Closer is a play that straddles the line between modernity and post-modernity. The audience must take an active hand in constructing the narrative, disrupting the stability of their perceptions. The minimal sets and unindicated time gaps between scenes disrupt the unity of the play, allowing it to “feel compressed.”

Questions of morality are raised—the assumption that the absolute truth is healthy for relationships is challenged. Romantic notions of love and sex bringing people closer are turned on their heads. The author seems to be concerned also with the element of new forms of communication changing the way we relate—how media like Internet and photography misleads, paints false pictures, and enables people to project their own expectations and lies onto each other. Though the plot is comprehensible, it requires attention to fill in the gaps left by the narrative—as if a linear, logical chronology were only sketched in half way. At times two different but related scenes are simultaneously presented, breaking the linear flow—like when the two couples break apart in scene six, or when Anna must deal with Dan and Larry both at once in act eight.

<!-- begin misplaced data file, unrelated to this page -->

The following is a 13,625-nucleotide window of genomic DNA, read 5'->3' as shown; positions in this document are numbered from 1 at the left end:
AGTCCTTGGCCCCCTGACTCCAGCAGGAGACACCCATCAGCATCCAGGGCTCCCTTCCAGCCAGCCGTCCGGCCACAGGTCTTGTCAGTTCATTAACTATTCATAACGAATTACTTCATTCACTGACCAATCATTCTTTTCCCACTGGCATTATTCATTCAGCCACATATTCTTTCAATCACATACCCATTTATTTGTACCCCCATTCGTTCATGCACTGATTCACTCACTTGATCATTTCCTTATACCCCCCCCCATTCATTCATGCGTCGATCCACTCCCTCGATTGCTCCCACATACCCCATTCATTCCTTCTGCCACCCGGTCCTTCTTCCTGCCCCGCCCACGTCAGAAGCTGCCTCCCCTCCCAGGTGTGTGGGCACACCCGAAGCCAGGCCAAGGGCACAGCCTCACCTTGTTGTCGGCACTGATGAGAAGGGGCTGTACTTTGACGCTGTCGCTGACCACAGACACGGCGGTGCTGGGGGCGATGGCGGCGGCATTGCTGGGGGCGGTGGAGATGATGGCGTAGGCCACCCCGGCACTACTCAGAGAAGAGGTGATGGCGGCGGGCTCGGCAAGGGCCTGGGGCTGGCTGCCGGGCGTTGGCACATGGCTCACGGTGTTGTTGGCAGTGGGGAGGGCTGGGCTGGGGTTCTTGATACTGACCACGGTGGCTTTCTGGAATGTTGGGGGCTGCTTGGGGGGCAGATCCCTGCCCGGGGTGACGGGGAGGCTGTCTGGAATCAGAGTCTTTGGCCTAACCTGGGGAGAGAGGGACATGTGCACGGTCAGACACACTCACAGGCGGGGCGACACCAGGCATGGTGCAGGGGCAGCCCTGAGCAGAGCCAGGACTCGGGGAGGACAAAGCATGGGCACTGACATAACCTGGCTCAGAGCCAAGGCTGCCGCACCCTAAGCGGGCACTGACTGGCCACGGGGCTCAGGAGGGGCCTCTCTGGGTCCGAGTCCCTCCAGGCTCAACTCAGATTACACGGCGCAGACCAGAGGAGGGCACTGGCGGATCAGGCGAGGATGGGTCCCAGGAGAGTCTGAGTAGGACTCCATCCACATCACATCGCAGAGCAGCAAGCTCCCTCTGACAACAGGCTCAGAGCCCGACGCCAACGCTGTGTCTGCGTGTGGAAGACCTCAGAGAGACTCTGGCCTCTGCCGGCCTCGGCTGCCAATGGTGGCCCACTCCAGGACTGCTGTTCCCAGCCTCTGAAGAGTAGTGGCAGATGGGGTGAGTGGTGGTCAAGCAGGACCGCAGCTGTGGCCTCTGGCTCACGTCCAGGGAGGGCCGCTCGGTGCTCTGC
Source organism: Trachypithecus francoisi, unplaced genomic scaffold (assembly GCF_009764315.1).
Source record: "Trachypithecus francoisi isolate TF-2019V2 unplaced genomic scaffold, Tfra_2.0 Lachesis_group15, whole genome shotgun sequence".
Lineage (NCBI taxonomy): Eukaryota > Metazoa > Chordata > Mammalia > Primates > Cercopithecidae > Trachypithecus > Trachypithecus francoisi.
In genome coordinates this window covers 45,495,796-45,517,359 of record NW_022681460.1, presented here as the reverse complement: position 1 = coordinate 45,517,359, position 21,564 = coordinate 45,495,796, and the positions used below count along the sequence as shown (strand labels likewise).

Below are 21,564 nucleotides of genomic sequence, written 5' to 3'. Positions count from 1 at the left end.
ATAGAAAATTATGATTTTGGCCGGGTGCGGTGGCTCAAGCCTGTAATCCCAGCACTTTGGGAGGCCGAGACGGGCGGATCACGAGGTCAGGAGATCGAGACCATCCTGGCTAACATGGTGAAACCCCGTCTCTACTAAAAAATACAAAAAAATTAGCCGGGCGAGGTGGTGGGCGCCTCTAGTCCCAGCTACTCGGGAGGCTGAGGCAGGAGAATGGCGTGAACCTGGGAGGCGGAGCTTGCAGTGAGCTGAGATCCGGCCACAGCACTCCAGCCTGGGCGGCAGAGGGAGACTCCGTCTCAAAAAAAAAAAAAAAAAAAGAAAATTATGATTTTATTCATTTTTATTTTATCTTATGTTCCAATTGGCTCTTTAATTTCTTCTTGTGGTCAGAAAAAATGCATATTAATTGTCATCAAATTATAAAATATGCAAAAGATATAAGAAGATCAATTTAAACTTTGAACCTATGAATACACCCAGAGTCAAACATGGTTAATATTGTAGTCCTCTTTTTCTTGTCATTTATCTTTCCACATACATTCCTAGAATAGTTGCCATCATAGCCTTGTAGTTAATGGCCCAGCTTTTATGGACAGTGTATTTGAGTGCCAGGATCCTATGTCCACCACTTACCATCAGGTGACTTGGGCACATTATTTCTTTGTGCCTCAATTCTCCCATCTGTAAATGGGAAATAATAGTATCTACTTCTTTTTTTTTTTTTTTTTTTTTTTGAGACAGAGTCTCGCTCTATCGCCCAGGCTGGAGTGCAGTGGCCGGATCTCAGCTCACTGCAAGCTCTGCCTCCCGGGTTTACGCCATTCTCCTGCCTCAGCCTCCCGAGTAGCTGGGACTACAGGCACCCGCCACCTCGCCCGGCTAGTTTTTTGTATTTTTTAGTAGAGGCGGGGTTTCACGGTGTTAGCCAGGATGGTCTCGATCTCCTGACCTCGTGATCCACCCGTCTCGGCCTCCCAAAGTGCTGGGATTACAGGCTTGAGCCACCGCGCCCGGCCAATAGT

The texture of the characters is distorted; though their language is real, the characters are sketches. The setting is unfamiliar as well, due to the minimal sets and the stripped nature of the language. The play is written as representational—evocative of real happenings, the lack of physical detail is meant to balance the physical excesses, and integrate an audience participation that nonetheless is distanced by the constant fourth wall. Places are evoked, not shown—such as the Postman’s Park which ties together the beginning of the play with the end. The language used is very vernacular and brutal, but integrated into a tightly choreographed formal style, in which the scenes build up toward a climax and wind down again in approximately reversed order.